THE death of a 17-year-old diabetic could have been prevented, an inquest heard.

Scott Slipper was found dead in his room in a homeless hostel in County Road, Swindon, on September 7, 2004.

A review into his death, which was disclosed to the inquest, stated there was a chance Scott's death could have been avoided.

Scott's parents Lance and Paulene Slipper said that they were failed by Swindon Social Services.

The serious case review stated: "It can only be conjecture that the lack of referral for assessment, the missed opportunities to assess and the quality of assessments when made would have prevented Scott's death.

"However, as these are the tools we use to work together to address children's needs, the panel considered that they would have made a difference."

The report made several key recommendations to stop the failings which may have contributed to Scott's death from happening again.

Swindon coroner David Masters demanded he was kept up-to-date with the implementation of the recommendations.

The serious case review recommended better communication between the agencies which had been involved in the case: the police, Swindon Primary Care Trust, Swindon and Marlborough NHS Trust and Swindon Borough Council.

In the last year of his life, Scott was admitted to hospital 28 times with diabetic problems, and on one occasion he was taken to intensive care.

On Wednesday the inquest was told by Great Western Hospital consultant Dr Sahid Ahmed that he thought Scott deliberately failed to take his insulin and ate inappropriate foods in order to get admitted to hospital.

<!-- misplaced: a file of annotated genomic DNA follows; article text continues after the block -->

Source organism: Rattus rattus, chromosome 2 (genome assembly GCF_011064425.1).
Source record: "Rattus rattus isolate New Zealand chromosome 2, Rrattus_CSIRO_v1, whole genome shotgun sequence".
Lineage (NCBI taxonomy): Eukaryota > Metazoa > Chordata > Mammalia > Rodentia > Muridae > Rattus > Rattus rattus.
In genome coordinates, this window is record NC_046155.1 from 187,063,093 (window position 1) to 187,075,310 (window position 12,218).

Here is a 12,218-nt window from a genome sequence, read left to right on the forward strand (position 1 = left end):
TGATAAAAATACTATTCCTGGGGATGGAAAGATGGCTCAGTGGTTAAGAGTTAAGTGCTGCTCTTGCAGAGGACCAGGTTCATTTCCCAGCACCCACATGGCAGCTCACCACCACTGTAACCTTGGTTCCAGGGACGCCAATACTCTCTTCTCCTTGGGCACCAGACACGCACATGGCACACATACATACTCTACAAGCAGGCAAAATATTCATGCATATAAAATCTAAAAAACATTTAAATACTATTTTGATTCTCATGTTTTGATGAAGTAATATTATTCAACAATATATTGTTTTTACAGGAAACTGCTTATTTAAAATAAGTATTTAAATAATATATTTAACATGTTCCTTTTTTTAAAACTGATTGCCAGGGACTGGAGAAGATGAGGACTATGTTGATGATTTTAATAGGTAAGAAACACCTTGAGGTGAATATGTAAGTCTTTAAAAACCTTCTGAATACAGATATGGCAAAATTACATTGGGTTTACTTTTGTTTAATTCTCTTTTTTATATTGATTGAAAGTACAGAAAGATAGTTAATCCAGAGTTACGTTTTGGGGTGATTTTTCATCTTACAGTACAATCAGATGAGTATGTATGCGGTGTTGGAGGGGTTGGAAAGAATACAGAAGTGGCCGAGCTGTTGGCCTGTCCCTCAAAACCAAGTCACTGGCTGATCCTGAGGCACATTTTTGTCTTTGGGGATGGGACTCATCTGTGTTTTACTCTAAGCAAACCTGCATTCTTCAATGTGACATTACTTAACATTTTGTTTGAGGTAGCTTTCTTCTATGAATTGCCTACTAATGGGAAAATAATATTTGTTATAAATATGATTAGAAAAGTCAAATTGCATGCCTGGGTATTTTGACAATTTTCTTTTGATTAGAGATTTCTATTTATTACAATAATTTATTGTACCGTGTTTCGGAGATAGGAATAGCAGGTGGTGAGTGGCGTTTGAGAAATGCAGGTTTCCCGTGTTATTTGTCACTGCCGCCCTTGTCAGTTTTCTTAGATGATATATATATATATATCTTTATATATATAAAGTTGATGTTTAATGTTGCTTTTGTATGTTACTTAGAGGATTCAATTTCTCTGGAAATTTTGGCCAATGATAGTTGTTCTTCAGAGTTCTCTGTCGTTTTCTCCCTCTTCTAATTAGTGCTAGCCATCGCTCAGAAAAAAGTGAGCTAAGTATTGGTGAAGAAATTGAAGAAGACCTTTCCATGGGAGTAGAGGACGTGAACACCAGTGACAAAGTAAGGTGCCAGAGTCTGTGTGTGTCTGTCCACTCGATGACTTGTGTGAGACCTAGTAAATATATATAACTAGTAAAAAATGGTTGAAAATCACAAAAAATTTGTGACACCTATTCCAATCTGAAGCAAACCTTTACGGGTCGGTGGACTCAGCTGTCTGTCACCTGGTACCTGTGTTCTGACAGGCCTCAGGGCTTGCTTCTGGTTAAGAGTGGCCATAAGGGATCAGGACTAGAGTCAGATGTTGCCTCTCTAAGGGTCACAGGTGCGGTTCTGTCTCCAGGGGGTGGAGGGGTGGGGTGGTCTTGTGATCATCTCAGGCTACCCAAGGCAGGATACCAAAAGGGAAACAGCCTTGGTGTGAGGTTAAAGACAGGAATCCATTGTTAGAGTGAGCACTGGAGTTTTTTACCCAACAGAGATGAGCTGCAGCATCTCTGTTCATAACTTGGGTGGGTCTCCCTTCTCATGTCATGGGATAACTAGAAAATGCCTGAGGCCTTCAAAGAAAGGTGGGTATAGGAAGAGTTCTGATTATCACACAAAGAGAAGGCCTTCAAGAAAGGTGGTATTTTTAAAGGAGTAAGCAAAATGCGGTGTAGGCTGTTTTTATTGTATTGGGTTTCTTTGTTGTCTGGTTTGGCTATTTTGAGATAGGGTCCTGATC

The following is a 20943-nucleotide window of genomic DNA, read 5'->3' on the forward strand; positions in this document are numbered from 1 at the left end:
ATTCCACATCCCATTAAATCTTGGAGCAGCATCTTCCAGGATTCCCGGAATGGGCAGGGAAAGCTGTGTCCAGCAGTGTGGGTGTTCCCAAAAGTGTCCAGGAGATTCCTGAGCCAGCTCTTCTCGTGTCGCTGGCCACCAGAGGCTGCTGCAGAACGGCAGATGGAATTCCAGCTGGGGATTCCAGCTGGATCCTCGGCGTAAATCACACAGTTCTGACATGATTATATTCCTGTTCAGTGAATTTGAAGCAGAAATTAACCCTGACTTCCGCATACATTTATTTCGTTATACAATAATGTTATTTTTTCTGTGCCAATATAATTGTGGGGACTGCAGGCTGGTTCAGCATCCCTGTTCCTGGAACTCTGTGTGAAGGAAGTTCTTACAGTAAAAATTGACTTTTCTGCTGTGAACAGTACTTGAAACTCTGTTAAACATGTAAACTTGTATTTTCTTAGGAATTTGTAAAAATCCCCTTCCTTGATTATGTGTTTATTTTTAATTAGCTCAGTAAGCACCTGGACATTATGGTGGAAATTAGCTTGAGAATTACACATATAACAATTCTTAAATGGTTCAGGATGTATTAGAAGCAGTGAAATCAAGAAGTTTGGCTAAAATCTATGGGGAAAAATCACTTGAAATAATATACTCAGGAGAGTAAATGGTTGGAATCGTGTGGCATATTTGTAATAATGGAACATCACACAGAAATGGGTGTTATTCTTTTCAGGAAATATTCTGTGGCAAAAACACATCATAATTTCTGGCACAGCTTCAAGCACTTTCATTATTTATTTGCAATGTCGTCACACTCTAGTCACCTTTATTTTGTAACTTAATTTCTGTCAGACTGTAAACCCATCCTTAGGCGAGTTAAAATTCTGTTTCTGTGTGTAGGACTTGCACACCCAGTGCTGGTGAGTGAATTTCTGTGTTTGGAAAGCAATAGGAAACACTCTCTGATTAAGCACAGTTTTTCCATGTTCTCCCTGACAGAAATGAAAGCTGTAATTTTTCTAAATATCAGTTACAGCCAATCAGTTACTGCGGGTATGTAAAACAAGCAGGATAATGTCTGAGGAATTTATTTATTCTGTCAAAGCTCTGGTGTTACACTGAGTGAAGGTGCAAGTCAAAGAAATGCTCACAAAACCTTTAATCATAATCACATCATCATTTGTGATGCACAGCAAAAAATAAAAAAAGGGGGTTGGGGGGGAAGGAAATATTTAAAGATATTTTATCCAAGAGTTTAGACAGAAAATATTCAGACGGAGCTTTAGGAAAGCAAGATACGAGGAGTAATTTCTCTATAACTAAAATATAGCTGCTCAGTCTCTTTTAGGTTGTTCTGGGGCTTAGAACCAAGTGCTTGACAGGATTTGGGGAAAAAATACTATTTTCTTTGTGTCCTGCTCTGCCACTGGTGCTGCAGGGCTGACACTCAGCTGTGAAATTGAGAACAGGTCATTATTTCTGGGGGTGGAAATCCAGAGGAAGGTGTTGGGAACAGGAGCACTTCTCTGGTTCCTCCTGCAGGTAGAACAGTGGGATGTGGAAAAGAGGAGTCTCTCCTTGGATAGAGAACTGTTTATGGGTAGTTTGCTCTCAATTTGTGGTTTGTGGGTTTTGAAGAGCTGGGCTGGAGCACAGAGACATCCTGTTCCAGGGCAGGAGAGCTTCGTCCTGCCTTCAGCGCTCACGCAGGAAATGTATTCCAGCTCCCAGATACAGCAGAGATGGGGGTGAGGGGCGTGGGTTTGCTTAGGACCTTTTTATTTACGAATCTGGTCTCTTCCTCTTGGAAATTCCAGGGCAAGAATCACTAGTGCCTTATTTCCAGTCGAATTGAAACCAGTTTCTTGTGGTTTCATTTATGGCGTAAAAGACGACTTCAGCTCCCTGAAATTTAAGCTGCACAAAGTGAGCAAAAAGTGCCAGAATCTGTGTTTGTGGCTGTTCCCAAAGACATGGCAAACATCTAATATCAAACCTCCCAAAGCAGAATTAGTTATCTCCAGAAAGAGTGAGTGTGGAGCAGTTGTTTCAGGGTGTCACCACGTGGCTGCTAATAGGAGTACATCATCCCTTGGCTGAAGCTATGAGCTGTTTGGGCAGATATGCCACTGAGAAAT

In July 2004 a member of the hospital staff recorded Scott saying he wished to spend his birthday, which was on August 15, in hospital.

Scott spent his birthday in the paediatric ward. Mr Masters could not conclude exactly when he was discharged due to gaps in hospital documentation, though he thought it was probably August 16. Scott was never seen alive again.

His body was retrieved on September 7, but the pathologist who conducted the post-mortem examination estimated that he had died more than five days previously.

Scott's parents had lost touch with him after a violent incident at their home in Moredon in February.

Scott's social worker Richard Tonge said he had a conversation with Mrs Slipper on July 30, 2004, in which she said "she washed her hands of him."

Mrs Slipper denied the accusation. She said: "I would never wash my hands of my kids.

"I wanted him back home on the understanding we got the help we needed from social services."

Scott's parents also said they never received letters sent by Mr Tonge advising that they take Scott back into their home.

Returning a narrative verdict, Swindon coroner David Masters said: "Scott was a very troubled young man who had difficulties coping with his condition.

"He was treading that fine line between life and death."

Nobody knows what we went though'

FOR Lance and Paulene Slipper the verdict on Scott's death draws a line under almost two years of pain.

"We can get his death certificate and scatter his ashes now," said Mrs Slipper after the inquest.

"We're going to scatter his ashes in Cornwall. We went there every year and he loved it. He was always so happy."

However, the couple, who have two other sons, expressed disappointed at the verdict.

Mrs Slipper added: "If he was in hospital that many times why weren't we, as the next of kin, informed?"

The Slippers said they never received letters sent by Scott's social worker advising them that they should take him back after he had run away.

Mr Slipper said: "Nobody knows what we went through ourselves. We were given no assistance from any authorities.

"We just needed some support because of what he was doing.

"Our family has been let down by social services.

"If the recommendations in the report were there in 2004, there's a chance Scott would still be with us."